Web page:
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Shell Programming for Systems Administrators

  • Price £2,325.00
  • Duration 5 day(s)
All major credit cards accepted

Description

The Shell Programming for System Administrators course provides students with the skills to read, write, and debug UNIX shell scripts. The course begins by describing simple scripts to automate frequently executed commands and continues by describing conditional logic, user interaction, loops, menus, traps, and functions. This course is intended for system administrators who have mastered the basics of a UNIX Operating Environment (OE) such as the Solaris OE or Linux and who would like to read and understand the various boot scripts and write their own scripts to automate their day-to-day tasks. This course explores, in detail, the Bourne and Korn shell scripting languages.

Students who can benefit from this course include:

•System Administrators
•System Programmers
•UNIX Operators
•Database Administrators
•Web administrators

Prerequisites

Required Prerequisites:

•Use basic UNIX commands, such as rm, cp, man, more, mkdir, ps, and chmod
•Create and edit text files in vi or a text editor
•System Administration for the Solaris 10 OS Part 1 (SA-200-S10)

Skills

Delegates will learn how to:


•Use flow control constructs, such as branching and looping
•Customize system-wide shell initialization files
•Use local and environmental variables and shell metacharacters in scripts
•Use the exit status of a command to determine if the command succeeded or failed
•Develop interactive scripts
•Write a script that uses functions
•Write a script that uses a trap to catch a signal
•Access and process command-line arguments passed into a script
•Write sed scripts to perform noninteractive editing tasks
•Write nawk scripts to manipulate individual fields within a record
•Write nawk scripts to write reports based upon an input file
•Perform string manipulation and integer arithmetic on shell variables
•Write real world administration and reporting scripts
•Use regular expressions with the grep, sed, and nawk
•Manipulate text files with grep, sed, and nawk

Course Content

UNIX Shells and Shell Scripts

•Describe the role of shells in the UNIX environment
•Describe the standard shells
•Define the components of a shell script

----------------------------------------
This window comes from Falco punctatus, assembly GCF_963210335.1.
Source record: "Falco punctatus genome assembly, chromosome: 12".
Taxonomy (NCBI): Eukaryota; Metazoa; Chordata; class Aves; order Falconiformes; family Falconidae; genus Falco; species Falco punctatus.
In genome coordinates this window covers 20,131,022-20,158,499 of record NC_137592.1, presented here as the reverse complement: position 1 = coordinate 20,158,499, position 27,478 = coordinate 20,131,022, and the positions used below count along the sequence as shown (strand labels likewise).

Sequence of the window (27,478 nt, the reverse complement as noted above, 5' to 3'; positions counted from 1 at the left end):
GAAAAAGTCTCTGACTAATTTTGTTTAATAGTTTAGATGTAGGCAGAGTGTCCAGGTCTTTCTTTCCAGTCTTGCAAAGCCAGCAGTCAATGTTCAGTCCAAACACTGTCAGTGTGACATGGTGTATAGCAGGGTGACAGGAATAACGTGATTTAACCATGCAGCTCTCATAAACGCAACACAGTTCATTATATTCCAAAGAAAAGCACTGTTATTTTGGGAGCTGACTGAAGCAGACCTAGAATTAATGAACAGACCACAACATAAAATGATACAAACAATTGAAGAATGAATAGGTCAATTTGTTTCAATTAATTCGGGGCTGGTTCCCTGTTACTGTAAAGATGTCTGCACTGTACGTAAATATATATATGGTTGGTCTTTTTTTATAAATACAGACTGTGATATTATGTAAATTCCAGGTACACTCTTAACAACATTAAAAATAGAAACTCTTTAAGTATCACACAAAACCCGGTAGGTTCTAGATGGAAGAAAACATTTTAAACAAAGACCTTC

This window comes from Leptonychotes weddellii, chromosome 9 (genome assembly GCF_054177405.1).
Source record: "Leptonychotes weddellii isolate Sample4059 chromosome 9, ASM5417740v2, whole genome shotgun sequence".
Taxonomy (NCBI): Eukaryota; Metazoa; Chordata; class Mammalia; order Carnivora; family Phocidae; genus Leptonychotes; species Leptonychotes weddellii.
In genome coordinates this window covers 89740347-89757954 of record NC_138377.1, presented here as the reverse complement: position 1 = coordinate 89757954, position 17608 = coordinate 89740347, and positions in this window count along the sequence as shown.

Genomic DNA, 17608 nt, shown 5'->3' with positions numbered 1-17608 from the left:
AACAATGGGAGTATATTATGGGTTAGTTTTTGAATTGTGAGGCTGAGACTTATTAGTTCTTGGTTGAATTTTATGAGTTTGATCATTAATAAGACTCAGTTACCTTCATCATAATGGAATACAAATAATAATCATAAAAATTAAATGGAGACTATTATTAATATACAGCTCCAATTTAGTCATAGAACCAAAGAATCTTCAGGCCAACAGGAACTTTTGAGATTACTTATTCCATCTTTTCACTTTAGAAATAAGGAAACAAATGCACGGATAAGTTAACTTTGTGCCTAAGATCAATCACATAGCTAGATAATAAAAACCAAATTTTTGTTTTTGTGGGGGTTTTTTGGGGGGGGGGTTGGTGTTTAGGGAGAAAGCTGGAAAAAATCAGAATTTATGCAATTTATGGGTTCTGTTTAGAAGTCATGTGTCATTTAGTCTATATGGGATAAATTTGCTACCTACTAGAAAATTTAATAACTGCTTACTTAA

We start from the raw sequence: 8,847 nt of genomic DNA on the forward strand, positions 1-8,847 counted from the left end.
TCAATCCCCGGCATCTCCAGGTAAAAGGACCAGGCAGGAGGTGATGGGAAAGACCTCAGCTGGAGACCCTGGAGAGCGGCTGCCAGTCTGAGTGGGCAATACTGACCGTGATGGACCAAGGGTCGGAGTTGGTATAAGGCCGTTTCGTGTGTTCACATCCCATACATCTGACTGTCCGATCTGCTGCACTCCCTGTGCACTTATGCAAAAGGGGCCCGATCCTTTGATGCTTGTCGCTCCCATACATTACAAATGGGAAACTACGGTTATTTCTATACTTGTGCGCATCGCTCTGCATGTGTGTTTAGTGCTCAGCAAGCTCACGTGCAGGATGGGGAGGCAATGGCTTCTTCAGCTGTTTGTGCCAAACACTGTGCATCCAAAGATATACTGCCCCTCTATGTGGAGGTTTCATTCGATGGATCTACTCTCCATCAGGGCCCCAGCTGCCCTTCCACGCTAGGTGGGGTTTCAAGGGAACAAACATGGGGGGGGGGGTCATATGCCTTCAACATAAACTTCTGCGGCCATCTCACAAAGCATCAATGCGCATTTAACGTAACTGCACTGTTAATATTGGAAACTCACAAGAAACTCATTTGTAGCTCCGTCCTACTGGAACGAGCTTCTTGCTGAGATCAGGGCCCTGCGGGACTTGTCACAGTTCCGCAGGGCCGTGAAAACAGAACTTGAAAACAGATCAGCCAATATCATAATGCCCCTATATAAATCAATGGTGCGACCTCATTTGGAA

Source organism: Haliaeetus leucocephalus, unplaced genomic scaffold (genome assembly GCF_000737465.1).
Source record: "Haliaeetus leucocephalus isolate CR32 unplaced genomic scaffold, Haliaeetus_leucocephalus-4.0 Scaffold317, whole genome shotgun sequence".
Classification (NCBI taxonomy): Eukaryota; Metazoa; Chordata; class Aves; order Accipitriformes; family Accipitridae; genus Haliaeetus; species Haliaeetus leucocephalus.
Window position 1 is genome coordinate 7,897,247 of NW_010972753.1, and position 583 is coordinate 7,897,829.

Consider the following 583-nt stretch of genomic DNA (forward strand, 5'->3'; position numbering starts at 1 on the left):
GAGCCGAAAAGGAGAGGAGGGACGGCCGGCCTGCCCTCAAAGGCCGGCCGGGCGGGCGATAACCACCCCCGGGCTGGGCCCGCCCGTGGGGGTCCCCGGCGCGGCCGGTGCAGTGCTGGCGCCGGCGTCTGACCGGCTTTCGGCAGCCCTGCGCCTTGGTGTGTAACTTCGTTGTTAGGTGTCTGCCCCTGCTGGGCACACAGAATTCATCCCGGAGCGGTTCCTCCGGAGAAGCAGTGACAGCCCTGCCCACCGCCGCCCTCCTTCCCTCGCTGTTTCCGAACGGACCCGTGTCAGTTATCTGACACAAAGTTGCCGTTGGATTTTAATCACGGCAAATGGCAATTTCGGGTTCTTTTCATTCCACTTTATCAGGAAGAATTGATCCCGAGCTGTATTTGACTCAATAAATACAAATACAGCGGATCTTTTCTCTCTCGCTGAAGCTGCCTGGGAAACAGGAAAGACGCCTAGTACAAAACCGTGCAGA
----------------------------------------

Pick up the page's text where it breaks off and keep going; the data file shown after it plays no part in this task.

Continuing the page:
•Write a simple shell script
 

Writing and Debugging Scripts

•Start a script with #!
•Put comments in a script
•Change permissions on a script
•Execute a script
•Debug a script
 

The Shell Environment

•Use Bourne and Korn shell variables
•Assign values to shell variables
•Unset shell and environment variables
•Customize the user environment using the .profile file
•Perform arithmetic operations
•Create and use aliases
•Customize the Bourne and Korn shell environments
•Use the tilde expansion and command substitution features of the Korn shell
 

Regular Expressions and the grep Command

•Use and describe regular expressions
•Describe the grep command
•Use the grep command to find patterns in a file
•Use the regular expression characters with the grep command
 

The sed Editor

•Use the sed editor to perform noninteractive editing tasks
•Use regular expression characters with the sed command
 

The nawk Programming Language

•Use nawk commands from the command line
•Write simple nawk programs to generate data reports from text files
•Write simple nawk programs to generate numeric and text reports from text files
 

Conditionals

•Use the exit status of a command as conditional control
•Use the “if” statement to test a condition
•Pass values using command-line arguments (positional parameters) into a script
•Create USAGE messages
•Use conditional if, then, elif, else, and fi constructs
•Use exit, let, and test statements ([[ ]], “ “)
•Apply the &&, ||, and ! Boolean logic operators
•Use the case statement
 

Interactive Scripts

•Use the print and echo commands to display text
•Use the read command to interactively assign data to a shell variable
•Read user input into one or more variables, using one read statement
•Use special characters, with print and echo, to make the displayed text more user friendly
•Create a “here” document
•Use file descriptors to read from and write to multiple files
 

Loops

•Write scripts that use for, while, and until loops
•Write a script using the select statement
•Describe when to use loops within a script
•Generate argument lists using command, variable, and file-name substitution
 

The getopt Statement

•Process script options using the getopts statement
 

Advanced Variables, Parameters, and Argument Lists

•Declare strings, integers, and array variables
•Manipulate string variables
•Change the values of the positional parameters using the set statement within a script
•Use Korn shell arrays
•Set default values for parameters
•Use the Korn shell built-in let, print, set, and typeset statements
 

Functions

•Create user-defined functions in a shell script
•Create, invoke, and display functions from the command line
•Pass arguments into a function
•Call functions from special (function) files that are saved in one or more function directories
•Describe where functions are available for use

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